London. 1850. The Great Exhibition is being erected in Hyde Park and among the crowd watching the spectacle two people meet. For Iris, an aspiring artist, it is the encounter of a moment – forgotten seconds later, but for Silas, a collector entranced by the strange and beautiful, that meeting marks a new beginning.
When Iris is asked to model for pre-Raphaelite artist Louis Frost, she agrees on the condition that he will also teach her to paint. Suddenly her world begins to expand, to become a place of art and love.
But Silas has only thought of one thing since their meeting, and his obsession is darkening…
I’ve had The Doll Factory on my TBR since it was released last year and, truth be told, I’ve been a little nervous about reading it. As a fan of historical fiction, this was one of my most anticipated books of 2019 and it ticked all my boxes – Victorian setting, female-focused, hints of the Gothic, blending of real-life figures and imagined persons. Plus, it featured a mischievous wombat – one of my very favourite animals and a creature very ill-appreciated in my native UK.
What eventually led me to get over my nerves and actually pick the book up was a buddy read with some of the wonderful ladies who make up the blogging gang of The Write Reads. Over the course of October, we have taken our time to read and discuss a section of The Doll Factory each week. And despite those insightful and interesting discussions (and occasional rants), I STILL have feeling about this book. Many, many feelings.
The Doll Factory is the story of Iris, a young woman living a life of respectable but uninspired drudgery. Working alongside her embittered sister Rose in the dreariness of Mrs Salter’s Doll Emporium, Iris dreams of being an artist. When a chance encounter with artist Louis Frost – a member of the notorious Pre-Raphaelite Brotherhood – leads to an offer of both work and painting lessons, Iris is drawn into an expansive and expressive world of rebellion, love, rivalry, and secrets. Unfortunately for Iris her entry into this world has bought her into contact with Silas, a strange and lonely man whose occupation as a taxidermist hides far more sinister proclivities. And as Iris learns to negotiate the freedoms of her new world, Silas is quietly planning a way to constrain it.
Although I’ve done my best, any overview really cannot express how richly layered the world of this novel is. One of the most impressive things about the book for me was the sheer density of the author’s depiction of Victorian London, and of the lives these characters led within it. I could see the decedent clutter of Louis’s rooms, small the chemical acidity of Silas’s grim basement, and hear the cries of the women in the dank rookery tenement inhabited by Albie, the street urchin whose life intersects with that of both Iris and Silas. To have created a world so vividly moving is quite a feat.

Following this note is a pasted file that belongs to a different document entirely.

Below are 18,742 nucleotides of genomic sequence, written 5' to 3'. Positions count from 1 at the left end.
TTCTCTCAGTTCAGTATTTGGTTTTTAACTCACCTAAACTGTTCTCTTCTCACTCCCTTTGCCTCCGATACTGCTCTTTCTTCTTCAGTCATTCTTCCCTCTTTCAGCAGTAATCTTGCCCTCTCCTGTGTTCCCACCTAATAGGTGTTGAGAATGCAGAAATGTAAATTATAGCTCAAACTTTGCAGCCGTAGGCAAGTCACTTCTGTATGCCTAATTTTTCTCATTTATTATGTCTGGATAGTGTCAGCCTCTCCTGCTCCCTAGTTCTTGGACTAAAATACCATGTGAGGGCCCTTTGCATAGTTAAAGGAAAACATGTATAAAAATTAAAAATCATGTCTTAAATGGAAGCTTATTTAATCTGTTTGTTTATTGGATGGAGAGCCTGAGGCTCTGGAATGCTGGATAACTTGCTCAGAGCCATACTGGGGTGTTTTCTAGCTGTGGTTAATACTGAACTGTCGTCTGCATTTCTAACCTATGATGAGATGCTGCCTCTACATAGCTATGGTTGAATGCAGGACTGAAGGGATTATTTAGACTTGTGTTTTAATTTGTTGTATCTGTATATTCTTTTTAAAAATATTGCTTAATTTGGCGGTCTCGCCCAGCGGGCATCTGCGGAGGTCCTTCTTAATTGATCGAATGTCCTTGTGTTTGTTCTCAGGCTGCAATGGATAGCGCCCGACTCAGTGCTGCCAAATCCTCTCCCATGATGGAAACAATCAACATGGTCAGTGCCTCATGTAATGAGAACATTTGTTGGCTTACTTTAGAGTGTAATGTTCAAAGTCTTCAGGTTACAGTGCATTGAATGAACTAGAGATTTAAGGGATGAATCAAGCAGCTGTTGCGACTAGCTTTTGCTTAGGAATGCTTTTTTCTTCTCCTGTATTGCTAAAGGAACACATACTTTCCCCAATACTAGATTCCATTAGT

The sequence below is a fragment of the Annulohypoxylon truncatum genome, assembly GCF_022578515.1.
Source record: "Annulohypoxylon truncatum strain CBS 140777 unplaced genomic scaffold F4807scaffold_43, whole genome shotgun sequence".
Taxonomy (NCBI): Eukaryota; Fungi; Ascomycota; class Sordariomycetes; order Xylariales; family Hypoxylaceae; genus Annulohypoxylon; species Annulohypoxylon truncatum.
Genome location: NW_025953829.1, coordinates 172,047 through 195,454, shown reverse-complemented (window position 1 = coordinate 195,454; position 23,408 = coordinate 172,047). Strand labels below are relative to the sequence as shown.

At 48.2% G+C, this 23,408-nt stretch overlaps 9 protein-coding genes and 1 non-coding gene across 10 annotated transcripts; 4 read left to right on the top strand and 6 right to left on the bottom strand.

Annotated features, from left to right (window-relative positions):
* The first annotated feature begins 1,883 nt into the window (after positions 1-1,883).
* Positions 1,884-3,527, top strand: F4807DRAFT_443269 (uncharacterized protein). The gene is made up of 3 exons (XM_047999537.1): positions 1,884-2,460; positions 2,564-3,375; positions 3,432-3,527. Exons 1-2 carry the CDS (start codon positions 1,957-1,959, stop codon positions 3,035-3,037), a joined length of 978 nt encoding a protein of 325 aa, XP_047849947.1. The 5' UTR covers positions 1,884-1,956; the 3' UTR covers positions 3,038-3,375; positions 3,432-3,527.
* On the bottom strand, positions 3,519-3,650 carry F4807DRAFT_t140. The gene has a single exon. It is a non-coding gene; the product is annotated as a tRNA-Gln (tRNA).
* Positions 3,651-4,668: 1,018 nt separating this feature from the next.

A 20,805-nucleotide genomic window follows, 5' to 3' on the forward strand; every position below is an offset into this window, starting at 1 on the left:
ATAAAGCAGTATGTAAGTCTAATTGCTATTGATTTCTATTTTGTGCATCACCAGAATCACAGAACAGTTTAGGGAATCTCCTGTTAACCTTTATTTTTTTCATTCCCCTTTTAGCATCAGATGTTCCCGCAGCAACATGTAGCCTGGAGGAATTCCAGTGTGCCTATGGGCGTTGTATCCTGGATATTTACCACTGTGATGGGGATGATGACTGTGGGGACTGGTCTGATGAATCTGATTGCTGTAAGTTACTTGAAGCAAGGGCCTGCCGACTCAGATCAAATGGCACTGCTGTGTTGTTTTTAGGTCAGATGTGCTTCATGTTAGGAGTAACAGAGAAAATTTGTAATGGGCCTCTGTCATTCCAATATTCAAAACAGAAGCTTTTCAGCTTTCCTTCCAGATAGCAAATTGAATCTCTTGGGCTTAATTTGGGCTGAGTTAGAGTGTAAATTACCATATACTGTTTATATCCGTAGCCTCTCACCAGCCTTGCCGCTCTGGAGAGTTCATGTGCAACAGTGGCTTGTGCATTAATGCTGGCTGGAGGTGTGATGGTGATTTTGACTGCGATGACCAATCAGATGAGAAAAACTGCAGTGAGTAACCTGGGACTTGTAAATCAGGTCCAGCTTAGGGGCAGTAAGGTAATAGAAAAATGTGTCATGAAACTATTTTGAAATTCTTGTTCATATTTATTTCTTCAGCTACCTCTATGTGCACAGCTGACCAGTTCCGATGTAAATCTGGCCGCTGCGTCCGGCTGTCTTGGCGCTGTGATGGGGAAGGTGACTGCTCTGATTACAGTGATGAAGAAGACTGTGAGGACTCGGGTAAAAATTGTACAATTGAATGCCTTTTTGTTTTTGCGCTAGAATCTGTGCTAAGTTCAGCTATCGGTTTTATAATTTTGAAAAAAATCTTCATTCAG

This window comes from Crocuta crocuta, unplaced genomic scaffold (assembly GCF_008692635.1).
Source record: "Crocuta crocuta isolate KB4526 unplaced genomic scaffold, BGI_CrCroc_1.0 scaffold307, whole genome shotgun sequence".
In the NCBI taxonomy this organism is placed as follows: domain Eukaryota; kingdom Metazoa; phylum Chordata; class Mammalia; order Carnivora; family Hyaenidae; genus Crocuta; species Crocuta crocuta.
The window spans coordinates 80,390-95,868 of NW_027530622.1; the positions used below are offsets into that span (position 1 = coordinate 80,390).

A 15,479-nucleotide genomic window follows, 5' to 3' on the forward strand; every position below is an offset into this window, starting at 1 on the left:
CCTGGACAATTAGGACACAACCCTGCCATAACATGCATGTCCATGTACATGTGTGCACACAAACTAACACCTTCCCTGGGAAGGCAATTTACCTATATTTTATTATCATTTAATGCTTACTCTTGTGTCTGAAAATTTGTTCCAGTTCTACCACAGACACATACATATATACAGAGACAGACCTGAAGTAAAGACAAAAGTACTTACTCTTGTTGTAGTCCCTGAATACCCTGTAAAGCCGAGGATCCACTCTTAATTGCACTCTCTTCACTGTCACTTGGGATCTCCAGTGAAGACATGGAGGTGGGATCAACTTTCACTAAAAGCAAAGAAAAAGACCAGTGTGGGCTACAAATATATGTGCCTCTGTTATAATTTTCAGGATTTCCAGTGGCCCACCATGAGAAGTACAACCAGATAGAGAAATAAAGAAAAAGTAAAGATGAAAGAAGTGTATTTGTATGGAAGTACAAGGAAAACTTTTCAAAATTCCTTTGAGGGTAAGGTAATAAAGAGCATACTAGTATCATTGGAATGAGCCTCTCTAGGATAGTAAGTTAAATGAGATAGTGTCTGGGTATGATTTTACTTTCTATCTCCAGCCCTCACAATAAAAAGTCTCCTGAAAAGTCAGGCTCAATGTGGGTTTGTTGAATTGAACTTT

The characters too, feel like living and breathing people in all the best and worst ways. Iris makes for an interesting protagonist. Having been born with a misshapen clavicle (the result of a botched forceps birth), she is unused to being looked at or admired and it was fascinating to see how her idea about herself – her own beauty and capabilities – expanded and grew over the course of the novel. I was found her relationship with her sister Rose to be well-realised – the two had been close as children but, following an unfortunate illness, Rose has grown resentful of Iris and they seem to have little common ground at the start of the novel. Seeing these two characters find their way back to each other, and negotiate a more equal relationship, was a high point of the book for me.
Even more incidental characters felt as if they could walk off the page – I challenge anyone not to want to instantly adopt the sweet-natured Albie – and the way in which real people, such as the artists Millais and Rossetti, and the art critic John Ruskin, are integrated into the story is masterfully done. I genuinely had to Google to check there wasn’t a Pre-Raphaelite artist called Louis Frost!
You can also tell that the author is an artist herself (she makes the most marvellous pottery, available on her website in limited numbers) because the way that she talks about art and creativity in the novel is wonderful – you really do begin to see the world through the eyes of an artist and to appreciate the passion and commitment that has gone into every brushstroke.